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Projecting the Cowboys offensive tackle position for 2022 and beyond

The youth movement is in full swing in Dallas to provide depth at the position.

Washington Football Team v Dallas Cowboys Photo by Wesley Hitt/Getty Images

One of the biggest storylines ongoing in Dallas is the future of the offensive line and how to ensure that the Cowboys $164 million dollar quarterback, Dak Prescott, stays on the field. There are major question marks about the long-term future of eight-time Pro Bowler Tyron Smith. La’el Collins is no longer in the picture as he was released this offseason and is now a part of the Cincinnati Bengals. For the majority of the last five to six years, Smith and Collins have been the bookends on the offensive line. With Collins gone, and Smith on the back nine of his NFL career, Dallas has zeroed in on a youth movement to make changes on the ends of the offensive line.

Collins was released this offseason and was a post-June 1st cut, which saved Dallas around $10 million in cap space. With a base salary in 2022 of $895,000, Dallas decided to give the keys of the right tackle position to Terence Steele. For roughly $9 million less, Dallas seems confident that Steele will continue to improve and lock down the right side for years to come. Here is some video evidence against one of the primer pass rushers in the NFL, Joey Bosa, to give some context as to why Dallas moved on from Collins this offseason.

Heading into the 2022 season, the presumed starting tackles will be Tyron Smith and Terence Steele. What waits behind them is three young and hungry prospects looking for their shot at not only an NFL roster spot but potentially a starting role down the line.

Let's begin with 2022 first-round pick out of Tulsa, Tyler Smith.

COLLEGE FOOTBALL: NOV 14 SMU at Tulsa Photo by William Purnell/Icon Sportswire via Getty Images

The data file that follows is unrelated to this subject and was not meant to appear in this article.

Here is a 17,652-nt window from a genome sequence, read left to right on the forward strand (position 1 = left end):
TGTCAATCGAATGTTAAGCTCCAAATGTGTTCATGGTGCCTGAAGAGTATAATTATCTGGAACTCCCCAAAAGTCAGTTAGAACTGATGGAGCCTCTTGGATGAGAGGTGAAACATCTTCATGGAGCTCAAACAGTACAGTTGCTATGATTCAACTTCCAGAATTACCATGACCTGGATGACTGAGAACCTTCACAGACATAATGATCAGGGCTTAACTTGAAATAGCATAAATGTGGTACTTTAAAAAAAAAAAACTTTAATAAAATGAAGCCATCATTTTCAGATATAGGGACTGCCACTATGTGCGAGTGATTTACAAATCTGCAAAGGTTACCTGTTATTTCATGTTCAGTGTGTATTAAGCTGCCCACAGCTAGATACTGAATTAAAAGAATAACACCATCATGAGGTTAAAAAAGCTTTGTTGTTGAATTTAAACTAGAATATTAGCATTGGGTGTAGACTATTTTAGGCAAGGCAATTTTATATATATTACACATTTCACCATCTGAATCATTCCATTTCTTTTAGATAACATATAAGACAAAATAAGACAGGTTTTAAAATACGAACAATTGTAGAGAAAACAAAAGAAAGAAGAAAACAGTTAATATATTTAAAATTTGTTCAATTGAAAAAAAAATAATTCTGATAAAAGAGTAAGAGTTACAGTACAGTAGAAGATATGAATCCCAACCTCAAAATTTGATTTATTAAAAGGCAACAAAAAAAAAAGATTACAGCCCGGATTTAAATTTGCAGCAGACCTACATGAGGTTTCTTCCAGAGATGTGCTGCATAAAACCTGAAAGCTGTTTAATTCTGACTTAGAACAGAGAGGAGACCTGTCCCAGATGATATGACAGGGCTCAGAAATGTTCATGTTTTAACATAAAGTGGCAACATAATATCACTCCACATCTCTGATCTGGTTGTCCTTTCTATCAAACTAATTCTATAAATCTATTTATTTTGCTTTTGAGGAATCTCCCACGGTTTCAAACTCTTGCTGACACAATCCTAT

Smith comes in with a lot of hype due to being the 24th overall pick in this year’s draft. Many pundits “graded” him as a second-rounder. However, Dallas felt confident enough at 24 to pick Smith to help solidify the offensive line that at times has looked very shaky. At 6’6” and weighing in at 332 pounds, he certainly looks the part of an NFL offensive lineman. Not only that, he has a mean streak about his game and is very powerful. Smith also has a good anchor and is much more athletic than some would think.

Why many put a second-round grade on him is because he is very handsy, which at times gets him flagged much more than you would like. His initial step off the snap can be awkward at times This again can cause him to get more handsy than you want and causes more penalties to be called on him. For now, Dallas has slid him inside to left guard to continue to work on his game, and to prepare for taking over at left tackle whenever Tyron Smith hangs it up.

Check this out courtesy of NFL.com:

Cowboys executive vice president Stephen Jones elaborated on Smith’s immediate future during an appearance on the PFT PM Podcast, revealing Tyler Smith might not be Tyron Smith’s competition or his counterpart on the right side, but his running mate — at least for now. “I just think his upside is tremendous,” Jones said, via The Athletic’s Jon Machota. “He played at a smaller school there at Tulsa. He only played in 18 games at Tulsa. But we just feel like his skill set really lends to him having an opportunity to be a top, top left tackle at some point. Obviously, we got one of the best in the business for him to learn from in Tyron Smith. Certainly, Tyler Smith will get an opportunity to hit the field at some other spots at well. He’ll compete on that left side: left guard, left tackle. “Unfortunately, Tyron has missed some time over the past four or five years, so we obviously have to take a look at that with his age and just the track record of him missing some games year in and year out. But we do feel like one of the reasons that we really wanted (Tyler) was his versatility and the upside to go out and play left tackle versus maybe taking a couple guys who were more center-only type guys. We just felt like it was best for our organization to go in that direction.”

Smith’s skill set at this time projects as a very good starting guard in the NFL due to his size and strength. Moving inside should help him with the penalties while he works on improving his hand placement against outside pass rushers.

Matt Waletzko is the second prospect Dallas has brought in to compete for one of the backup offensive tackle positions.

COLLEGE FOOTBALL: FEB 02 Reese’s Senior Bowl Practice Photo by Michael Wade/Icon Sportswire via Getty Images

Waletzko, like Tyler Smith, was drafted by Dallas in the 2022 NFL Draft. However, with less fanfare, as he was drafted at pick 155 in the fifth round out of North Dakota. The first thing you see with Waletzko is his height as he stands at 6’8” tall. He only weighs 305 pounds which for the average person would be considered heavy. For Waletzko, being 6’8”, it means he is a tad lean and could bulk up a few more pounds which is something he has done before.